Every New Year, we make promises to ourselves. My cliche list includes working out more often, reading one book a month, and learning one new knitting technique every month. So far, I've kept up all three promises. I started this year with two new projects, both involving color work. The first one is part of our Building Blocks in Color class. Over the span of ten months, a new color-work technique is learned and mastered every month. The end result is a beautiful color-work blanket! The first months' lesson plan covers Intarsia. Intarsia...the thought of creating a color-work pattern with separate balls of yarn attached...I think my knitting needles just ran away from me. To be fairly honest, this panel has been a lot easier than I anticipated. I got the hang of the concept within the first 5 rows and picked up speed as I intarsia-ed along. Last year, we introduced Building Blocks- a 12 month project where we taught one new stitch pattern a month. That stitch pattern was incorporated into a block for each month. These beautiful blocks blossomed into a fun textured throw and many students ended up making more than one blanket. So, following the success of the Building Blocks, we decided to advance to Building Blocks in Color.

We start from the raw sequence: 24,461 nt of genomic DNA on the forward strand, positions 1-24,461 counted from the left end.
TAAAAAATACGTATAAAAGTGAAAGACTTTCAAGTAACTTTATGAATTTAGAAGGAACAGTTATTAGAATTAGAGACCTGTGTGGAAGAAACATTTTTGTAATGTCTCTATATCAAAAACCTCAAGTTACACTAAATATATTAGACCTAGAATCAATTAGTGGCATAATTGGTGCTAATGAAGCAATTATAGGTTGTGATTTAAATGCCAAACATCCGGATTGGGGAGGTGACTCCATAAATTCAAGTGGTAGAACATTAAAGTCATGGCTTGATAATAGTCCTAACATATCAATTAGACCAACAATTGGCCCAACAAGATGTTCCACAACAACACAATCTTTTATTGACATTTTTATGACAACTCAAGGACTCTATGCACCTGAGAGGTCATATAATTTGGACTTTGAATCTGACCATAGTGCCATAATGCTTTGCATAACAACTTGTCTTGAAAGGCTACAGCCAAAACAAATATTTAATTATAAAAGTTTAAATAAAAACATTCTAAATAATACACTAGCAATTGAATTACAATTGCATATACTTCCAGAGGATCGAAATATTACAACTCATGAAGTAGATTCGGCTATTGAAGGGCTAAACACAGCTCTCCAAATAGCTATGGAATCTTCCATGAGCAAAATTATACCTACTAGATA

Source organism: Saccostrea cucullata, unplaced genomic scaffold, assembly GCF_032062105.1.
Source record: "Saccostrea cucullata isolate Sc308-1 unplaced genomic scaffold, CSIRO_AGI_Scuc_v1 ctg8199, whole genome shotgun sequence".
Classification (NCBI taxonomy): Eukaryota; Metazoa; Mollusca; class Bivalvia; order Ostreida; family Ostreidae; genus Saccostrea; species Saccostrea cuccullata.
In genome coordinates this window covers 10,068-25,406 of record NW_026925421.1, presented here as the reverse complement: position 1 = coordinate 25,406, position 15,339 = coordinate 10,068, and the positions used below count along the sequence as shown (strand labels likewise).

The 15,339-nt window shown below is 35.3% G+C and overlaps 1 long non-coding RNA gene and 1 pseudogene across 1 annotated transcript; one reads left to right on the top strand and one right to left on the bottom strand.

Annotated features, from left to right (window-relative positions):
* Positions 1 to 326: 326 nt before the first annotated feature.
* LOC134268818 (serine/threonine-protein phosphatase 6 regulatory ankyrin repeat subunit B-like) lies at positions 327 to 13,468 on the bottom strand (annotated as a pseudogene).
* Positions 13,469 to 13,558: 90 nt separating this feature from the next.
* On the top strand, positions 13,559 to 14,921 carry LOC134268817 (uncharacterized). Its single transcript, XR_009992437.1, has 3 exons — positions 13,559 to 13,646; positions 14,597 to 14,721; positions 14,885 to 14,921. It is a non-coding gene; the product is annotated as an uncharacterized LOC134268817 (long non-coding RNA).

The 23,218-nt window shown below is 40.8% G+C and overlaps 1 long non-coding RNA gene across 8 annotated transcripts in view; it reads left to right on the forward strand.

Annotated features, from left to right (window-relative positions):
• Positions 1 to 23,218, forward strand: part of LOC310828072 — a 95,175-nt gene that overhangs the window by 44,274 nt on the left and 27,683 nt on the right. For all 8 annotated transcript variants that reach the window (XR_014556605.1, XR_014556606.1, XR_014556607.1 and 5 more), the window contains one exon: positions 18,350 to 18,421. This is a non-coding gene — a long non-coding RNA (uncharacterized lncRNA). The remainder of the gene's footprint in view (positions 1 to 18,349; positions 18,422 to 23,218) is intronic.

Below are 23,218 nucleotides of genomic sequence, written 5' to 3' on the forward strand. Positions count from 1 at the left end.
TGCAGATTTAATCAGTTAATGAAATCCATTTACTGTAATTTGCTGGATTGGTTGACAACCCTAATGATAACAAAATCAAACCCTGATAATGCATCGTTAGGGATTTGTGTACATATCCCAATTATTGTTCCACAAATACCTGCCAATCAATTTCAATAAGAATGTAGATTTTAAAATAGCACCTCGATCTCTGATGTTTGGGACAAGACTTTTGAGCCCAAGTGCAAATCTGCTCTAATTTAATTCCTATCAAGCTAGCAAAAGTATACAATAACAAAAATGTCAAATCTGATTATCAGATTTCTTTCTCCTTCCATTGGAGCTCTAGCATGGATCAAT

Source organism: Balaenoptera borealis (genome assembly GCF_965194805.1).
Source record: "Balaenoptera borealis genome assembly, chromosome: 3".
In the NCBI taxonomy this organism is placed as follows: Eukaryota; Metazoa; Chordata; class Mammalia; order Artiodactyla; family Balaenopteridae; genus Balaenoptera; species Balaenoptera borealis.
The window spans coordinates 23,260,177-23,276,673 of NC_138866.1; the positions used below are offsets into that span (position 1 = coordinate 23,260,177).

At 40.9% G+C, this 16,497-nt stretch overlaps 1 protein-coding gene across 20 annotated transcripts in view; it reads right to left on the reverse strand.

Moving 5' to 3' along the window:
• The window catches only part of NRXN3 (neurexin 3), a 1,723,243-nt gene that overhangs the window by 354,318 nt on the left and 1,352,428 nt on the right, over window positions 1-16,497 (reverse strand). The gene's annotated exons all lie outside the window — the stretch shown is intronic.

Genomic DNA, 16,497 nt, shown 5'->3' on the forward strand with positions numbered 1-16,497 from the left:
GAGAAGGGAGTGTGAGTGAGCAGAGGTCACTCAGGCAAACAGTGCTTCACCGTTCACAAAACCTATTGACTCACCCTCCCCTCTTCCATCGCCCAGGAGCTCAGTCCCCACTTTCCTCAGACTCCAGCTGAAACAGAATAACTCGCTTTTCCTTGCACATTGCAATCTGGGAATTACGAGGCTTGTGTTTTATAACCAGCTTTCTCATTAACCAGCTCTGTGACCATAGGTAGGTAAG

Building in Color requires a double-knit (DK) weight yarn. This blanket features Simplicity by Hikoo, a spring-y, squish-y, soft washable yarn that's just perfect for blankets. The superwash wool makes it practical for blankets and the nylon adds stability and structure to make this yarn last. Some other yarns I personally would love to see this blanket knit up in are Tosh DK, Cassia by Louisa Harding, Vintage DK by Berroco, Skinny Cotton by Blue Sky Fibers, or Seedling by Classic Elite Yarns.
I cast on in Louisa Hardings' Cassia, a wool and nylon blend. I've enjoyed knitting in this yarn because the stitch definition has been great but I'm also partial to the feel of the fabric this yarn creates. I will keep you updated on how this knit-along goes!
My first finished project of 2017 is the Cruces Cowl by Hillary Smith Callis. I knit this in Anzula Fibers Cricket in Au Natural and Elephant in about 5 days. This is the second project I've made in Cricket and I truly believe that this yarn knits itself up. The cashmere really adds a hand of luxury and the double fabric gives you warmth when you need it (happy dance because it has finally gotten cold in Atlanta!). This project includes color work where two strands of yarn are carried together in each row which is called fairisle. If you feel intimidated, don't. The fairisle pattern in both colors is followed by a block of stockinette on either side so you get a fun burst of color and then a tame section of relaxing knitting.
My second project of 2017 is the Fragmentation Cowl by Kiyomi Burgin. This pattern was in the 19th issue of PomPom Quarterly and has a few options for yarn ideas. I was keen on the ombre version so I decided to use Madeline Tosh's Unicorn Tails. I had never knit in Madeline Tosh Unicorn Tails and this was a fun project to test out different colorways. All Unicorn Tails are dyed in the base of Tosh Merino Light and come in 25 different color options. In my version of this hat, I used Dirty Panther, Charcoal, Worn Denim, Celadon, and Antler. The pattern was easy and fun to follow.